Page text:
The reverse fly is a great exercise for the posterior deltoid and can help combat poor posture.
How to do it: The client will begin standing with their feet shoulder-width apart. They will hinge at the hips and lower their upper body until it’s about parallel with the floor. The client should grip the dumbbells with the palms facing each other and the arms hanging toward the ground. The spine should be straight with the head and neck in alignment and the elbows should have a slight bend in them. The client will raise their arms out to the side and squeeze the shoulder blades together before slowly lowering back down to the starting position.
6. Incline Dumbbell Row
The incline dumbbell is another strong exercise for the posterior deltoid (rear delt).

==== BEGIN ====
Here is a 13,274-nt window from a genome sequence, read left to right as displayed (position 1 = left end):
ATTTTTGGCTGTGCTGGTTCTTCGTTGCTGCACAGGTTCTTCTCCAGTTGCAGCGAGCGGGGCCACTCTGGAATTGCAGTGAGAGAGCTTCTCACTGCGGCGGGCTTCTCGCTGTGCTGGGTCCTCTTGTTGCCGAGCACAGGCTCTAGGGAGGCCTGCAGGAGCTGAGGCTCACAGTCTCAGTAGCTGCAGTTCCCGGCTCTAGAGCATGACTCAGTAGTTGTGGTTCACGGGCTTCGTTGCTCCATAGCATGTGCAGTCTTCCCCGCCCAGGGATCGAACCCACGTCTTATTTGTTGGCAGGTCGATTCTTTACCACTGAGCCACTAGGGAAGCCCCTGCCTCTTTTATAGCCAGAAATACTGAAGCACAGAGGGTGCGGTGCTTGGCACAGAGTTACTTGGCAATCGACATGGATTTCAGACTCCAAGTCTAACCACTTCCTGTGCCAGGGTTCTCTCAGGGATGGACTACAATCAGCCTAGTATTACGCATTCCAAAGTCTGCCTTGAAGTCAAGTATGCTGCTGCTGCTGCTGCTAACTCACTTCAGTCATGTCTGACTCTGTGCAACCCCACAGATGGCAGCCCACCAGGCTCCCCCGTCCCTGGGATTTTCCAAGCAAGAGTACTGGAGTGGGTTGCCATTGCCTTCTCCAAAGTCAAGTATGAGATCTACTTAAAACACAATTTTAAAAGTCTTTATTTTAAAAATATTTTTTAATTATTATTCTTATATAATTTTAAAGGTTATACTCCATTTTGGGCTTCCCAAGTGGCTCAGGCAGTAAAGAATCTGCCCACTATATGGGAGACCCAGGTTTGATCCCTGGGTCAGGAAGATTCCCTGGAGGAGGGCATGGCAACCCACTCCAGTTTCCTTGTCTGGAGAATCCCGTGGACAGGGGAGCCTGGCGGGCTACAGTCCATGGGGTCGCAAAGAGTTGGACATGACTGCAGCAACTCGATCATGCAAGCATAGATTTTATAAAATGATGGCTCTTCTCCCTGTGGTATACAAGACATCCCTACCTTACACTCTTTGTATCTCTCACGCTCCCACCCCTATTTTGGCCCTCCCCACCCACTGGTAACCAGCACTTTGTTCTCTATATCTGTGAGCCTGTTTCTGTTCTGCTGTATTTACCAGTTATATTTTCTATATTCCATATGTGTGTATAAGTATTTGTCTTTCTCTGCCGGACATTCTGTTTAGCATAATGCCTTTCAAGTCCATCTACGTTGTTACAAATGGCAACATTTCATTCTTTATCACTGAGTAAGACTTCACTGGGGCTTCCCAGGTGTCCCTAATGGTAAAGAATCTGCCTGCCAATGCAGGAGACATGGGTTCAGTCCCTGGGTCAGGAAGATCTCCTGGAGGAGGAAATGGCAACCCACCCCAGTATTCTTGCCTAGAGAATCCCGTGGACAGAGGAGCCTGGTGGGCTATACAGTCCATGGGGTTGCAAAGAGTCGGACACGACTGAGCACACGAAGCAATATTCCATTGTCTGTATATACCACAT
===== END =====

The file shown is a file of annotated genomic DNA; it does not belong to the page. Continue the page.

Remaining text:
How to do it: An incline bench should be set to about 45 degrees. The client will lean on the bench with the front of their body resting on the inclined backrest and the toes pressed firmly on the floor. The arms should hang toward the ground and hands should grip the dumbbells with palms facing each other. The head and neck should be in alignment with the spine. The client will drive the elbows toward the ceiling, squeezing the shoulder blades at the top, and slowly lowering back into the starting position.
As you build your clients’ programming for stronger shoulders, it’s important to include exercises that target the rear deltoid because they tend to be overlooked.
However, don’t forget to include the other small but very important muscle group of the shoulder – the rotator cuff muscles. The shoulder joint is one of the most used joints in the body and this collection of muscles and tendons help support healthy shoulder movement and stabilize the shoulder joint.
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- Elzanie A, Varacallo M. “Anatomy, Shoulder and Upper Limb, Deltoid Muscle.” StatPearls [Internet]. Treasure Island (FL): StatPearls Publishing; 2020 Jan.